The main focus on this article is not to make a winter forecast, but to explore what effects El Nino's and teleconnections have on winter weather across the southeast. One of the main sources of data in this report comes from a weather friend of mine that I call "Brother Larry". Larry would prefer to remain anonymous, so from here on out you'll hear me refer to Larry as "Brother Larry". :-) Larry has a wealth of information about the weather history in Georgia, and I'll be using a lot of his findings to help give you an idea how this winter may turn out, based on the environment created by the El Nino, as well as several other factors. Again, this data is based on analog years, or those years that most closely identify with the current patterns, so keep that in mind. Analog's are not perfect, but they do give us a very good idea about how things have happened in the past and how they may happen again in the future.
Again, almost all of the text below (other than a few of my own edits and additions) is from Larry, and he gets all the credit for the research and stats.
ENSO and Southeast US Winters
This data was compiled by taking a list of 26 “cold” US winters (Dec/Jan/Feb) since 1894 -1895 (i.e., the coldest 23%) for the eastern third of the US. This requires solid, widespread, below normal anomalies, and requires the southeast to be pretty chilly itself. The two maps to the right were created with data from the list of years below, but that dataset only goes back to 1948, so the maps I'm displaying are not 100% complete with the years in the list. Here's the list of those winters, and you can see the years I used on the maps themselves.
Also, Larry's 26 coldest winters study was done the better part of 10 years back, since then, it is possible that some of 09, 10, 13, 14, etc. could be added, although he is not reassessing those now.
Nino Base State
Nino and the Pacific Decadal Oscillation (PDO)
While it's easy to look at one specific weather pattern, there are many factors that determine how a winter will turn out, with the ENSO state being just one of those. But there are other teleconnections and long term patterns that also have an effect on our winter weather, and they all work in tandem with each other. Graphs and Charts
Now we are going to turn our attention to the PDO state or Pacific Decadal Oscillation. First, the definition from the National Center for Environmental Information:
"The Pacific Decadal Oscillation (PDO) is often described as a long-lived El Niño-like pattern of Pacific climate variability (Zhang et al. 1997). As seen with the better-known El Niño/Southern Oscillation (ENSO), extremes in the PDO pattern are marked by widespread variations in the Pacific Basin and the North American climate. In parallel with the ENSO phenomenon, the extreme phases of the PDO have been classified as being either warm or cool, as defined by ocean temperature anomalies in the northeast and tropical Pacific Ocean. When SSTs are anomalously cool in the interior North Pacific and warm along the Pacific Coast, and when sea level pressures are below average over the North Pacific, the PDO has a positive value. When the climate anomaly patterns are reversed, with warm SST anomalies in the interior and cool SST anomalies along the North American coast, or above average sea level pressures over the North Pacific, the PDO has a negative value (Courtesy of Mantua, 1999). "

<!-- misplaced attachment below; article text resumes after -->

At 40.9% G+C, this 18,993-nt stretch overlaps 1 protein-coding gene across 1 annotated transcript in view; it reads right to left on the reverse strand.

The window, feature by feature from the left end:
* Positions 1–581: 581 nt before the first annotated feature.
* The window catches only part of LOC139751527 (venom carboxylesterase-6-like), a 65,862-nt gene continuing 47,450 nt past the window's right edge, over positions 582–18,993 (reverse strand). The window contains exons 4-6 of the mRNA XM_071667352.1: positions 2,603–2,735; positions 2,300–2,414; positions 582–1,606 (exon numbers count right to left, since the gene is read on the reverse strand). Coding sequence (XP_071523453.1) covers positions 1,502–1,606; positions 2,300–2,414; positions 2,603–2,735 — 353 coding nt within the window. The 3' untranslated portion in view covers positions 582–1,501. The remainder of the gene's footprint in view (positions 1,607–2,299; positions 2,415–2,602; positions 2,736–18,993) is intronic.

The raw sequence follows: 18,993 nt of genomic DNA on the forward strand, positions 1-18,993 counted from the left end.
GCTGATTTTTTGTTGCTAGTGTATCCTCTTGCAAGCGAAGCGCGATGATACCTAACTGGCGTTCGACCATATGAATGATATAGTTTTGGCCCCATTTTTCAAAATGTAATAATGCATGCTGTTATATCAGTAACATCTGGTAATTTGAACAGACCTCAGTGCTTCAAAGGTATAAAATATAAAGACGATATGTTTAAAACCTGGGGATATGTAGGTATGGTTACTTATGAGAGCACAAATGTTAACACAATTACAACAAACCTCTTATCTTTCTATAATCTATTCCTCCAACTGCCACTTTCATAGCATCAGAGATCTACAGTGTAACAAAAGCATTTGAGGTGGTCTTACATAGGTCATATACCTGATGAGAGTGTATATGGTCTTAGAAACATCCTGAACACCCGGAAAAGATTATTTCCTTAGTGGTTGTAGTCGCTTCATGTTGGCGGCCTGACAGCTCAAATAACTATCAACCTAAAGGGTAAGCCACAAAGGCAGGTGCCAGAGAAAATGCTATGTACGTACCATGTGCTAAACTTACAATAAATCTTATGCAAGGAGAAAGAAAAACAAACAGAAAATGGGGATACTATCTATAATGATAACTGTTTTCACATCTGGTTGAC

Here's an analysis of the cold 26 winters by DJF averaged PDO status:
Nino and the North Atlantic Oscillation (NAO)
In order for us to get long lasting cold air that stays locked in, we need some blocking. There are several teleconnection patterns that aid in developing this blocking, one of which is the North Atlantic Oscillation or NAO. Graphs and Charts
Here's the definition of the NAO:
"The North Atlantic Oscillation (NAO) is a climatic phenomenon in the North Atlantic Ocean of fluctuations in the difference of atmospheric pressure at sea level between the Icelandic low and the Azores high. Through fluctuations in the strength of the Icelandic low and the Azores high, it controls the strength and direction of westerly winds and storm tracks across the North Atlantic. It is part of the Arctic Oscillation, and varies over time with no particular periodicity."
Strong positive phases of the NAO tend to be associated with above-average temperatures in the eastern United States and across northern Europe and below-average temperatures in Greenland and oftentimes across southern Europe and the Middle East. They are also associated with above-average precipitation over northern Europe and Scandinavia in winter, and below-average precipitation over southern and central Europe. Opposite patterns of temperature and precipitation anomalies are typically observed during strong negative phases of the NAO. For us, negative is what we're looking for in the winter.
Let's take a look at the analysis of the cold 26 Dec-Feb winters by averaged NAO status:
Piecing It All Together...
Now let's take the combination of the ENSO state (in our case, Nino), and factor in the PDO and NAO and let's see what we get. Here's the analysis of the 26 cold winters by a combination of Dec-Feb averaged PDO and NAO status:
Now, let's really lay it out.
Here's "Brother Larry's" analysis of the 26 cold winters by a combination of ENSO state and Dec-Feb averaged PDO and NAO status:
Regarding wintry precipitation for Atlanta, when looking at the three standalone super Nino's (1972-1973, 1982 -1983, 1997-1998) as well as the six strong to super strong 2nd year Nino's (1877-1888, 1888-1889, 1896-1887, 1905-1906, 1940-1941, 1987-1988), Atlanta more often than not, had one major winter storm, but not always: